Dope

 

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Dope is a refreshing take on the identity drama and the struggles in youth of finding ones place in a world where everyone expects you to live in a box. The story follows the characters Malcom (Shameik Moore),Diggy (Kiersey Clemons) and Jib (Tony Revolori), three  Englewood high school students essentially trying to survive in their last year before getting into college….ahem Harvard. However they manage to somehow spin into the hectic world of drug kingpins, genius cyber hackers, punk bands and first kisses. The film is a collage of mini predicaments, coming of age dramas and humorous adolescent lewdness’ sweetly packaged with a dedicated soundtrack featuring the likes of Nas, A Tribe Called Quest and surprisingly Korn.

The setting is very interesting as it’s based in an area renowned for tension between neighboring groups of people and the conflict between police, the law abiding and criminals within LA. The events fit the bill perfectly for the makings of an inner city classic, which focuses on personal struggles both within and outside of the home. The influences surrounding the characters, such as drugs and violence and of course the ambitions of the young people, who grow up in such environments, are very apparent and dealt with very creatively. The main character Malcom seems to always remind himself “What a Harvard alumni would do?” and understands that at times running away from problems will never solve them. What’s more it actually challenges the prevalent profiles which the US places on its young black citizens, in a serious yet at the same time quirky and comical way. One character Will, a white stoner computer programmer, has a penchant for saying the ‘n’ word more than even the black characters in the film, for which he hastily slapped and guess what, the drug king pin and most of his associates aren’t black.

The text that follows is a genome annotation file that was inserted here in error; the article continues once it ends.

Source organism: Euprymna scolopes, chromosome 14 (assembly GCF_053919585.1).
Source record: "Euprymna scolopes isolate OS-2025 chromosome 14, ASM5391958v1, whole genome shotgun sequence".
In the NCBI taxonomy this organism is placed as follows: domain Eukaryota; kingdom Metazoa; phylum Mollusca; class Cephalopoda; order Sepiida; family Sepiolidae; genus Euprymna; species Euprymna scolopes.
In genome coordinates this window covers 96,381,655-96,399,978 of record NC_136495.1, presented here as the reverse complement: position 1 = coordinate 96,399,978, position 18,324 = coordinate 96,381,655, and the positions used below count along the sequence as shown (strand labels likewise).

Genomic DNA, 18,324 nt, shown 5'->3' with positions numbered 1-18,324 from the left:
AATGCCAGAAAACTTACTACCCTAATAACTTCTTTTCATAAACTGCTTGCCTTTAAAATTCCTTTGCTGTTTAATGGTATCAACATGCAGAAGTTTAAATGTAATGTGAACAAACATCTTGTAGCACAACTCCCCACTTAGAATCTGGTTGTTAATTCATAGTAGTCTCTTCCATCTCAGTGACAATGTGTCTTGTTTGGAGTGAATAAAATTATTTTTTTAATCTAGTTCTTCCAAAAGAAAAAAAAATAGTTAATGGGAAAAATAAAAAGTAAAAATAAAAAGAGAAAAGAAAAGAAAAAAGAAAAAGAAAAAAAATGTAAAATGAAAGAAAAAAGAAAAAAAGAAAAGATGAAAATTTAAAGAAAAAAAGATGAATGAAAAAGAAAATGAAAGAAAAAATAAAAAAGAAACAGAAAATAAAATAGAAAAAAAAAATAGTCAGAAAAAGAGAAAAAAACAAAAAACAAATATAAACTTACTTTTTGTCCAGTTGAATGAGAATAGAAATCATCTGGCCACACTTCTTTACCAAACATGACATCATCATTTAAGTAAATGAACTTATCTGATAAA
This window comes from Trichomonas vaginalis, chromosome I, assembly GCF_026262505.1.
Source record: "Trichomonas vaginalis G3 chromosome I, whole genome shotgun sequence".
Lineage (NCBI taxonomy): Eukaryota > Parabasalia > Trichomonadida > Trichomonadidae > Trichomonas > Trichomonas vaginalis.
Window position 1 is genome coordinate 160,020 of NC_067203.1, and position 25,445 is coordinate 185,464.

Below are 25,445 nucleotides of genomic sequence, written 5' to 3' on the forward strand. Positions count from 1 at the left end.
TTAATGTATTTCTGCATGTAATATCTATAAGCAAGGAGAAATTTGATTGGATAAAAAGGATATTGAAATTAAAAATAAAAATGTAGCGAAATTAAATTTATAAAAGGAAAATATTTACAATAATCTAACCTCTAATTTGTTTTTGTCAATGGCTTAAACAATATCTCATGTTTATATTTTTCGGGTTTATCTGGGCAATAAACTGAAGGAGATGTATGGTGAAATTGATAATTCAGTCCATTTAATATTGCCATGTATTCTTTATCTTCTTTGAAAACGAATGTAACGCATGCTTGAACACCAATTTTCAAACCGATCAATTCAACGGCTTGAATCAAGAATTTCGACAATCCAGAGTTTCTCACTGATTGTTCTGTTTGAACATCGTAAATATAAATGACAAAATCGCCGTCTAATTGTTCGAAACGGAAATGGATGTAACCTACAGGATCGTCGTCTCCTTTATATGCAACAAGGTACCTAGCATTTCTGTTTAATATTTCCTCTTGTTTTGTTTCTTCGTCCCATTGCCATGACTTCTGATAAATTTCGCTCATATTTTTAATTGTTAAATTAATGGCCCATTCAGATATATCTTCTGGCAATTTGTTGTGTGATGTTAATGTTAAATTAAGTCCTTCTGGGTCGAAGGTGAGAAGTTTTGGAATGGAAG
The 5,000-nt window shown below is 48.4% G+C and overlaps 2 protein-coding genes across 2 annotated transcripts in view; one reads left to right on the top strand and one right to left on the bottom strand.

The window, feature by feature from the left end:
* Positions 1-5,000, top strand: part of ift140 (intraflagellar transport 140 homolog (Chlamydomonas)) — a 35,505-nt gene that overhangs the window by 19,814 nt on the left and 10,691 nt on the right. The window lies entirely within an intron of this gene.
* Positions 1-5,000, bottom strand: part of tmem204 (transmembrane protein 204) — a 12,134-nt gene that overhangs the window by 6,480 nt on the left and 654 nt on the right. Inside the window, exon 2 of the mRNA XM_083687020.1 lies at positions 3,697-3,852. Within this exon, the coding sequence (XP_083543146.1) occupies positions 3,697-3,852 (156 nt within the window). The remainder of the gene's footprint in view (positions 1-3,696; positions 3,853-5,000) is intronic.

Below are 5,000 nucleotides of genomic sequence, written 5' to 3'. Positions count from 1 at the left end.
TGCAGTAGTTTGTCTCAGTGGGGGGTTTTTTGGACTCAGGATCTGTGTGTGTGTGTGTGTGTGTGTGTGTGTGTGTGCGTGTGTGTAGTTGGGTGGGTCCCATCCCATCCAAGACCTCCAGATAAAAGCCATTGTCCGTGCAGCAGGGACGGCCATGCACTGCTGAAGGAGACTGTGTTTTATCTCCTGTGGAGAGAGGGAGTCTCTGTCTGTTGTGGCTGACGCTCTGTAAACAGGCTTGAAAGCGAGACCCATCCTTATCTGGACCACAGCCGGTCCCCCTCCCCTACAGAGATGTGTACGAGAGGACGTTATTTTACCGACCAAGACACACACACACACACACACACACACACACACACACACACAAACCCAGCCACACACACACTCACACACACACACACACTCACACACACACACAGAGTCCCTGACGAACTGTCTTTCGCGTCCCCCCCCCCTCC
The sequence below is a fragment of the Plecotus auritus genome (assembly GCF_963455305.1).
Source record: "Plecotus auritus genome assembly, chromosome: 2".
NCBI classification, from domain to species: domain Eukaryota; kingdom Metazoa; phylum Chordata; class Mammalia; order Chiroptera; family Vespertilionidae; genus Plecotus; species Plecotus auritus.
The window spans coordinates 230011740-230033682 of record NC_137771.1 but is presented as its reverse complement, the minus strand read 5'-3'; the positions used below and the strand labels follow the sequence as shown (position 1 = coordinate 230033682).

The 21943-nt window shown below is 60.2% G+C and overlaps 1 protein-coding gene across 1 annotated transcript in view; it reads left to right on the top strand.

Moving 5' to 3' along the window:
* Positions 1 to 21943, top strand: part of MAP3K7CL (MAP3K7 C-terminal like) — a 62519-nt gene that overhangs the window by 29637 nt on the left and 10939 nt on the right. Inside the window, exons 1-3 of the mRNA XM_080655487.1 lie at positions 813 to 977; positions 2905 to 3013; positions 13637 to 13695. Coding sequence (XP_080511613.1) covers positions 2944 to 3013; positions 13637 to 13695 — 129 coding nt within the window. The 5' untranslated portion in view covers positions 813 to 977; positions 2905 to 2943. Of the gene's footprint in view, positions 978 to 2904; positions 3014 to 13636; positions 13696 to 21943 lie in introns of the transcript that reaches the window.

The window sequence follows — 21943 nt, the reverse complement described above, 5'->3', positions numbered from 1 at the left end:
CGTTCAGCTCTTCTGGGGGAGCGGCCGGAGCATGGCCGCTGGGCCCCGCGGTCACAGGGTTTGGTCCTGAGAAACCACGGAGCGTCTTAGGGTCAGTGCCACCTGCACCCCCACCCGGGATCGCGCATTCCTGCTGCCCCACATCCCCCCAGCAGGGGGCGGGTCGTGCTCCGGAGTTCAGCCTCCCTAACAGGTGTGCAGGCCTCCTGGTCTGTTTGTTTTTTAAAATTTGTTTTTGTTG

The ride is actually very enjoyable, ultimately once you can relate to the characters on screen and the history and development of their personalities, you actually sympathize more with them in their predicaments and goals. The movie is insightful as it’s a showcase of the present attitudes and self-perseverance of youth within socially deprived areas. It suggests hope instead of gloom for the urban demographic and a mode of thought or changing attitudes, which can benefit a misunderstood generation.

Release Date: TBA

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